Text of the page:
The Johns Hopkins group concluded by recommending that HIV-infected people receiving NAC should also receive appropriate antiviral therapy since adding AZT to the cell cultures abrogated NAC's apparent HIV-promoting effect. In the Stanford test of NAC, everyone was receiving a stable nucleoside analog regimen (protease inhibitors were still unavailable at that time).
Finally, a Swedish group last August published the results of a true randomized, placebo-controlled trial of NAC in HIV infection.9 Forty-five volunteers with CD4 counts above 200 were assigned to receive either 800 mg of NAC per day or placebo for a period of 16 weeks. Also included was a comparison group of 16 HIV-negative volunteers. The HIV-negative group had higher cysteine but not significantly higher glutathione concentrations than the HIV-positive trial participants. Conversely half of the volunteers with HIV had elevated TNFa levels. The group as a whole also evinced increased oxidative stress (as measured by the investigators' assays of free radical production by neutrophils.)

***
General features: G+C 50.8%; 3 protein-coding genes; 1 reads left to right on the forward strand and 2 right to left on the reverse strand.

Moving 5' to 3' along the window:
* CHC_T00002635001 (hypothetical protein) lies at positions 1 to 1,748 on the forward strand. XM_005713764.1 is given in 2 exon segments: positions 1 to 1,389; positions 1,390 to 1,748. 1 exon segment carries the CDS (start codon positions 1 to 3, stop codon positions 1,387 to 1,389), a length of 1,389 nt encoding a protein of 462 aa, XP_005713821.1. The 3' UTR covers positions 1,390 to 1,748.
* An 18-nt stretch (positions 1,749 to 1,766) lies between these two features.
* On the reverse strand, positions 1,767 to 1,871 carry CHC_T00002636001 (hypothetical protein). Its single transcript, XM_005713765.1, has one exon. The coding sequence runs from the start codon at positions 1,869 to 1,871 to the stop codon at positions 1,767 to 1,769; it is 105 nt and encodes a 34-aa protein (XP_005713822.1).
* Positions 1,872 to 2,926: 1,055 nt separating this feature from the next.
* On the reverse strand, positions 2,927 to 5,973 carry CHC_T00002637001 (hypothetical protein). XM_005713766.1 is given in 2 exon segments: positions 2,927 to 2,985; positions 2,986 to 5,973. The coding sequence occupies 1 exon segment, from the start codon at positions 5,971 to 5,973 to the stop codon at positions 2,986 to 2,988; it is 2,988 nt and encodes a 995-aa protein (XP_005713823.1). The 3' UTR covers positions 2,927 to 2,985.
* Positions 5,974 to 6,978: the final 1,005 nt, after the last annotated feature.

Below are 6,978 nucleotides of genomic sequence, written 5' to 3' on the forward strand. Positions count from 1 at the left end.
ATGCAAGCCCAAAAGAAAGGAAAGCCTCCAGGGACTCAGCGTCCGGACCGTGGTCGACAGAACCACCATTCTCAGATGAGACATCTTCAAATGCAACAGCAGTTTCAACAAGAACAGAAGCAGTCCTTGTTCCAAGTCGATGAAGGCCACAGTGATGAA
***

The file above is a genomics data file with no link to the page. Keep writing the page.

Plasma cysteine levels did return to normal in the NAC group while remaining low in the placebo group. Tumor necrosis factor levels also declined in the NAC group. Otherwise there was no appreciable benefit: CD4 counts declined slightly in the placebo group while remaining stable in the NAC group, but this difference was not statistically significant. Also, glutathione levels remained unchanged, as did the investigators' measure of oxidative stress.
The Swedish authors ended by calling for further controlled studies at higher dosages and longer periods of time. As indicated by even the recent reports, NAC and glutathione have a controversial history in HIV, and it may turn out that higher doses, though perhaps not as high as those used at Stanford, may have a role in preserving immune system function. That remains an open question, though. So does the niche NAC could fill in the era of highly active antiviral therapies -- reducing HIV levels by more than 99% could go a long way to relieving oxidative stress all by itself.
It is probably not practical or ethical at this point to run simple active compound versus placebo trials of long duration with an eye toward collecting information on clinical endpoints or disease progression (see pages 4-7 of this issue). For NAC, there is no financial incentive to do so, either. Still, it would be enlightening to track viral load and immune function in people taking NAC plus antivirals compared to others with similar anti-HIV regimens without NAC. Such an observational study need not be inordinately expensive and would yield important further information on the benefits of altering the cellular environment while treating HIV.